The Grace of Kings is an epic fantasy novel with strong historical and cultural influences from the East. It is absolutely teeming with interesting characters, each of whom have their own backgrounds, strengths, weaknesses, alliances, and agendas. It tells the story of a massive civil war following the death of the first emperor to unit 7 fractious states. There are a dizzying number of factions and the plot is deliciously tangled and unpredictable. Best of all, there is also a cast of gods—each one the patron of one of the competing states—who have sworn not to intervene directly but who do their best to help or hinder the mortals in order to further their own feuds, squabbles, and rivalries.
Two things kept the story from achieving true greatness for me, however. First: it was far too diffuse. The blurb I read suggested that it was the story of an epic friendship, but in fact there are several pairs of friends throughout the story and it took me a very long time to figure out which one the blurb was referring to. The two friends who start a peasant rebellion by forging a divine prophecy and are then split when the one becomes a king and the other does not? The two brothers who end up on either side of one the book’s countless feuds? The two conspirators who usurp the throne by forging an order from the dead emperor requiring his oldest, most competent son to commit suicide so that they can install an easily controlled puppet instead? The two friends—who call each other brother—who end up leading the largest rebellious faction against the imperial forces? There’s a lot going on.
In fact, the character perspectives switch so often that for long periods of time I wasn’t sure who the book was about. Even characters who might survive for a chapter or less were given painstaking backstories. You’d think that would be a good thing, but to me it just highlighted the difference between the idea of a story and the idea of a history. In many ways, this book read more like the latter: a long series of assassinations, battles, schemes, sieges, coronations, invasions, and so forth that you might be expected to take a test on at the end.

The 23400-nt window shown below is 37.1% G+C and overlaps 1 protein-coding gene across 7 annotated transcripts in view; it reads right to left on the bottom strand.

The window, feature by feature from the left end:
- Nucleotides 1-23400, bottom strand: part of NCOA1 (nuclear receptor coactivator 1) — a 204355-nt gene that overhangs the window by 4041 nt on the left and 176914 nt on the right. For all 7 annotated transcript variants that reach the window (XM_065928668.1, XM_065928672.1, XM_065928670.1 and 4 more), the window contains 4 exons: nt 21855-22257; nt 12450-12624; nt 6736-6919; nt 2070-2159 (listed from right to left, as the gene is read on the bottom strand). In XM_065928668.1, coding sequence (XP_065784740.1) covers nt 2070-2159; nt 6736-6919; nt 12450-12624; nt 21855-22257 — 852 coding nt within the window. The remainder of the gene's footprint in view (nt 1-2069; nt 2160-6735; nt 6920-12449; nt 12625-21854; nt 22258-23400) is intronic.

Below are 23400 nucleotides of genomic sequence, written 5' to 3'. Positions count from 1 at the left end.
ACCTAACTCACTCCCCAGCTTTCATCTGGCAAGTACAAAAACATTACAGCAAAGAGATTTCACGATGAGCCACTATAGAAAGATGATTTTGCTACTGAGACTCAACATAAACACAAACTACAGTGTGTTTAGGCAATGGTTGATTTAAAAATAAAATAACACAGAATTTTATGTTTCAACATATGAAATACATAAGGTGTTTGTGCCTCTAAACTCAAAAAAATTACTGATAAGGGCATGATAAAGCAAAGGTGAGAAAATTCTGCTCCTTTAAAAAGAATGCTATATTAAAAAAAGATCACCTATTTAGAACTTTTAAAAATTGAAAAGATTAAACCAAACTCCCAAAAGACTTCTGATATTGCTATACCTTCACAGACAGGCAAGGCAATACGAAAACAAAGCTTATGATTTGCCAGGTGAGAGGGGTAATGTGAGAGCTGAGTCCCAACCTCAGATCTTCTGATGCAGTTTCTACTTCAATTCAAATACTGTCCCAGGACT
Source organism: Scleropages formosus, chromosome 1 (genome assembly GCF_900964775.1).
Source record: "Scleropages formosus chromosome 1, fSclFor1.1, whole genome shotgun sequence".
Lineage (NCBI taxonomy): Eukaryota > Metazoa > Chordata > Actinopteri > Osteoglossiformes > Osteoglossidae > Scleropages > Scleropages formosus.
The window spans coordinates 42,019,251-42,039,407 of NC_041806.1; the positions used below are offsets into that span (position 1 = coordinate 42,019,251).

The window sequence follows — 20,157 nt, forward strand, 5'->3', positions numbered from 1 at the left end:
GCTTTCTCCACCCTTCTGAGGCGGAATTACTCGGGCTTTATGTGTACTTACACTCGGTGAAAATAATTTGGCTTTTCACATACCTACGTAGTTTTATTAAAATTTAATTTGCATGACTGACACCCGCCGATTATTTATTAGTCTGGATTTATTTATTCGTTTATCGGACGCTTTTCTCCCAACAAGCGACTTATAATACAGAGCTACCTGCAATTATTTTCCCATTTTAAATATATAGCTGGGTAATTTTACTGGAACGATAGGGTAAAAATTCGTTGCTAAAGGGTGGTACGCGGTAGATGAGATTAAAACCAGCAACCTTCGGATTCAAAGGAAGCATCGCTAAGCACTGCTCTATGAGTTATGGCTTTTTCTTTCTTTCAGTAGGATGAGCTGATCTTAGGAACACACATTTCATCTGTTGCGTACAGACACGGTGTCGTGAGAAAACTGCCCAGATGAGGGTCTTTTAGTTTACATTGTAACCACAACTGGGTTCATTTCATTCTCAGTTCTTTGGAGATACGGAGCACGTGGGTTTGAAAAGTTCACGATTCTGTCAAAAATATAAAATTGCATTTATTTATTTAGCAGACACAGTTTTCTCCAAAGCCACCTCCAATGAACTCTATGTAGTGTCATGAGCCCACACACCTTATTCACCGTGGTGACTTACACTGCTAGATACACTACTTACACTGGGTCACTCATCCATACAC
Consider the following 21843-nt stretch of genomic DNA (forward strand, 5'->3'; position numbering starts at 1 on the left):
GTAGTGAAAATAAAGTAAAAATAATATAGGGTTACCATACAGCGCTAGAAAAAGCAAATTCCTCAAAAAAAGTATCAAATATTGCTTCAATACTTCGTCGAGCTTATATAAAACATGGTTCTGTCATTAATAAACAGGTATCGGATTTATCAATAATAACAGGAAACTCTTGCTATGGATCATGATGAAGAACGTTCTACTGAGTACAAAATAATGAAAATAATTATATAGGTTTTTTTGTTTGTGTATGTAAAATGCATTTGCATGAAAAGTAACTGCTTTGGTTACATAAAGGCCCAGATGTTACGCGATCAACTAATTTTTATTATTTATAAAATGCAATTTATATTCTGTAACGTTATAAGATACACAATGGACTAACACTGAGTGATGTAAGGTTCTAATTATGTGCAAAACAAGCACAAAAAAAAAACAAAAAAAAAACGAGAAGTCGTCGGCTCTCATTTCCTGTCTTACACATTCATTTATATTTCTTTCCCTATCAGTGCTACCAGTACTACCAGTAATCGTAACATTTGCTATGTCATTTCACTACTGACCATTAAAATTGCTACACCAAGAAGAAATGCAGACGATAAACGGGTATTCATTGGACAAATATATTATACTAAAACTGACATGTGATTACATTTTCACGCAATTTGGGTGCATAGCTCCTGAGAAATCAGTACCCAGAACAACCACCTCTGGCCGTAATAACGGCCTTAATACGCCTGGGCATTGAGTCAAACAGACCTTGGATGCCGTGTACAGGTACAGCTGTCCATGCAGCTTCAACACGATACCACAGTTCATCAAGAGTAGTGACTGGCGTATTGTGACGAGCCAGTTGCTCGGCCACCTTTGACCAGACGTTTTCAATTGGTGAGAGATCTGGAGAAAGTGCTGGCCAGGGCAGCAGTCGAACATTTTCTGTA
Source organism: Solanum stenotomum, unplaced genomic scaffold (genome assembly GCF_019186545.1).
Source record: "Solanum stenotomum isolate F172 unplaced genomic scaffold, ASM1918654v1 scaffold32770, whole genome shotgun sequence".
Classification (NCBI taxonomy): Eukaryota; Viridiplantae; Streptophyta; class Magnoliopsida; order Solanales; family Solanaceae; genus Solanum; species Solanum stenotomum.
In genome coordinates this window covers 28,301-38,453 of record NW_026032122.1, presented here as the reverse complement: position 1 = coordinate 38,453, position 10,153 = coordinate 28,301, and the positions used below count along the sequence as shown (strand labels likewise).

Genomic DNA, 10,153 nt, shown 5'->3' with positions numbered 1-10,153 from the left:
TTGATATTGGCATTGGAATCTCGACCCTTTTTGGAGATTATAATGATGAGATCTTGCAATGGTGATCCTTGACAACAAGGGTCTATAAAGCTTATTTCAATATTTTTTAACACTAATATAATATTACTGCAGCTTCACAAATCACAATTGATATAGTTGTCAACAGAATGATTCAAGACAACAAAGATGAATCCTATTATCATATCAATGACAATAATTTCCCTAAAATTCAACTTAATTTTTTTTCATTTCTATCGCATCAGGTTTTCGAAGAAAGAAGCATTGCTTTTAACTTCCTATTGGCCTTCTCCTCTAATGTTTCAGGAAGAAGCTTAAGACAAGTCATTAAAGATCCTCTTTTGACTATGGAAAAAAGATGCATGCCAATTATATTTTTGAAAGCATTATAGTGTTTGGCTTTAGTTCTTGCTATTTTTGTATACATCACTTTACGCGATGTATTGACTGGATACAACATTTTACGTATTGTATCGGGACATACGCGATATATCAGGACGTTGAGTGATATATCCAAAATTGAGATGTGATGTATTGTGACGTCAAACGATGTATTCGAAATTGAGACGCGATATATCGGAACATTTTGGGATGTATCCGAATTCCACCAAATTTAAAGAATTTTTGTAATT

In particular, the lead female character gets a prophecy about who she should marry, noting that he will cause her great heartache, and so you’re expecting some kind of epic love story between the two. And, given the facts of their relationship, it’s possible to see how it could have been written that way. But it wasn’t. It was much too dispassionate and cold. You are told an endless series of facts about their relationship, but by and large there’s almost no emotional stakes and instead of high romance you just end up with a complicated, ambiguous, open relationship that reminded me a lot more of a sociological case study than a love story.
The second issue I had—besides the story being drowned out by diffusion of details across a cumbersome cast of characters—was that a lot of the key stories were ripped a little too directly from history and legend. Want to show someone is brilliant? Describe how they use a square, a circle, and some randomly thrown rocks to calculate pi. That’s OK, I guess. What irked me more was the calling a deer a horse story. It’s a great story. So great that it has its own Wikipedia entry. Several of the books key poems were also modified version of real poems, although in that case there was attribution at the end. On their own, that would have been fine, but the cumulative effect of so much bald reuse was off-putting. Everyone steals, but you’ve got to make it your own.
For all that, the ending of the story was appropriately legendary: well-conceived and well-told. It was unforgettable. And so don’t get me wrong, this is a great book. It just happens to be a great book encased in a thick cocoon of fluff.